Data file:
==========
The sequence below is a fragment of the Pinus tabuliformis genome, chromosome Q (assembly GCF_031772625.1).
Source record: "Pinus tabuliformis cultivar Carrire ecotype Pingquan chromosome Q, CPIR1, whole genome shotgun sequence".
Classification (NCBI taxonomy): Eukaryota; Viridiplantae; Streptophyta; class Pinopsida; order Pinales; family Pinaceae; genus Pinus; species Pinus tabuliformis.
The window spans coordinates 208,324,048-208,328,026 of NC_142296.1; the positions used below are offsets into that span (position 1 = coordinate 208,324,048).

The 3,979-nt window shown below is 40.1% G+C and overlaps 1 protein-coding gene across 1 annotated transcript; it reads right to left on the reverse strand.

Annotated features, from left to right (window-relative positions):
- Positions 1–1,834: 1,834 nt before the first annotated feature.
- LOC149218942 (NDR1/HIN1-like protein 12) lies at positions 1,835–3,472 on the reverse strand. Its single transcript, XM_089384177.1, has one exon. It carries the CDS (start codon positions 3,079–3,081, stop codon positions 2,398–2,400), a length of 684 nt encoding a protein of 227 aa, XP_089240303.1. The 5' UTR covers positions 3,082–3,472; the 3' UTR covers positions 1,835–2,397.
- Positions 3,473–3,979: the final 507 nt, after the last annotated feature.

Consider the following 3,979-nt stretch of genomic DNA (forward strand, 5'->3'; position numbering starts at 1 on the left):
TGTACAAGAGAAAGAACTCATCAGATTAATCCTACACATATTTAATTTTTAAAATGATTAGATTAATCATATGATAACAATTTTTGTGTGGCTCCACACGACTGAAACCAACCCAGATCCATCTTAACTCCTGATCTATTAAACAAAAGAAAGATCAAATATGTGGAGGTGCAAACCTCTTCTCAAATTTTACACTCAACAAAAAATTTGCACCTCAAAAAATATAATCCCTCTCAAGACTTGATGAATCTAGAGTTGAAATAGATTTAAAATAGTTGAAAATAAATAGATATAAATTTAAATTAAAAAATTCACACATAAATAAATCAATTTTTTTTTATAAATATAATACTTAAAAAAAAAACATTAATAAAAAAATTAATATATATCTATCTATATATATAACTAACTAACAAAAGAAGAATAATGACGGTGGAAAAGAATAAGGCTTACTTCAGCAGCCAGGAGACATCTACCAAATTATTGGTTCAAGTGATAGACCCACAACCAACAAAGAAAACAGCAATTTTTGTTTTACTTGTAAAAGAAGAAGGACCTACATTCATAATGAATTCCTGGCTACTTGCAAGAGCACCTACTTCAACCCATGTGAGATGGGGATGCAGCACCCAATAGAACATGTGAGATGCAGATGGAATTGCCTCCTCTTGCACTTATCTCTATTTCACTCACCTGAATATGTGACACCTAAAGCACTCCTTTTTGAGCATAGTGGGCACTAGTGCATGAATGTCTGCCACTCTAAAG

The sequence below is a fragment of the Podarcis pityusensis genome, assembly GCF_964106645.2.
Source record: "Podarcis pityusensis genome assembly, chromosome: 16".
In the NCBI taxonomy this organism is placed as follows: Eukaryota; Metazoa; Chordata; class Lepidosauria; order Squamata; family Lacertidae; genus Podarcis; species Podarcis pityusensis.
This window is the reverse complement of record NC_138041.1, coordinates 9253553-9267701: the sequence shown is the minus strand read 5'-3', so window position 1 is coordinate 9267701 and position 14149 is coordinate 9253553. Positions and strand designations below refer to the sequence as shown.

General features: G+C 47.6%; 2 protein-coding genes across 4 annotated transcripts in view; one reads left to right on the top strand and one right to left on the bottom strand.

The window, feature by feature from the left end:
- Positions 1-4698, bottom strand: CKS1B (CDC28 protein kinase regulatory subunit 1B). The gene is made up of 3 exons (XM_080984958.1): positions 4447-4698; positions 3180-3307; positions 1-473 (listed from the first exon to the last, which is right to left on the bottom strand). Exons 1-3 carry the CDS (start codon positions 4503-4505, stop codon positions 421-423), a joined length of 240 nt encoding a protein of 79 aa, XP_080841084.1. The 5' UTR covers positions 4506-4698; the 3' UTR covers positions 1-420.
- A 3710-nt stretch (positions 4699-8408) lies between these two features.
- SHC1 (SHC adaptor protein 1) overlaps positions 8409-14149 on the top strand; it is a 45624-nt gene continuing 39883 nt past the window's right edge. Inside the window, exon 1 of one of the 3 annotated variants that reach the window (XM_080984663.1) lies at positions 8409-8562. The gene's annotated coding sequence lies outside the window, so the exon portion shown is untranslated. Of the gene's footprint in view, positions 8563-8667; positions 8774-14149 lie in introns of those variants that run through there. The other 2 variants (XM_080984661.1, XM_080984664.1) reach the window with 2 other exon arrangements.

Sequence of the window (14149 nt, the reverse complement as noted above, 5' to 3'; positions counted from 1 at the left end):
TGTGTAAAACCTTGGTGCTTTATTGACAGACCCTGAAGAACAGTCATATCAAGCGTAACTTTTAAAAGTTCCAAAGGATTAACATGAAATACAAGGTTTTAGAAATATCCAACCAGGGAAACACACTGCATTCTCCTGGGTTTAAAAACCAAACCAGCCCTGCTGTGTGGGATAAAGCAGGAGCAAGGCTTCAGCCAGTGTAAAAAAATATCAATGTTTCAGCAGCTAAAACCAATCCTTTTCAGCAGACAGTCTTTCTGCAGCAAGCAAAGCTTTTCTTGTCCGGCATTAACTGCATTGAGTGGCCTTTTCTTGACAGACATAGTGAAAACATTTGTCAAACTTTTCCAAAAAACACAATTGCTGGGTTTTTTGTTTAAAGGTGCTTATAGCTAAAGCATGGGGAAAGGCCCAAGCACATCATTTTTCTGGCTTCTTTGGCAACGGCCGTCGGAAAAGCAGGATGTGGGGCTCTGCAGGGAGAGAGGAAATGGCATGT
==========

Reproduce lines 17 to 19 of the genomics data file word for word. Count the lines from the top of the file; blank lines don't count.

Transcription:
The window, feature by feature from the left end:
- Positions 1-4698, bottom strand: CKS1B (CDC28 protein kinase regulatory subunit 1B). The gene is made up of 3 exons (XM_080984958.1): positions 4447-4698; positions 3180-3307; positions 1-473 (listed from the first exon to the last, which is right to left on the bottom strand). Exons 1-3 carry the CDS (start codon positions 4503-4505, stop codon positions 421-423), a joined length of 240 nt encoding a protein of 79 aa, XP_080841084.1. The 5' UTR covers positions 4506-4698; the 3' UTR covers positions 1-420.
- A 3710-nt stretch (positions 4699-8408) lies between these two features.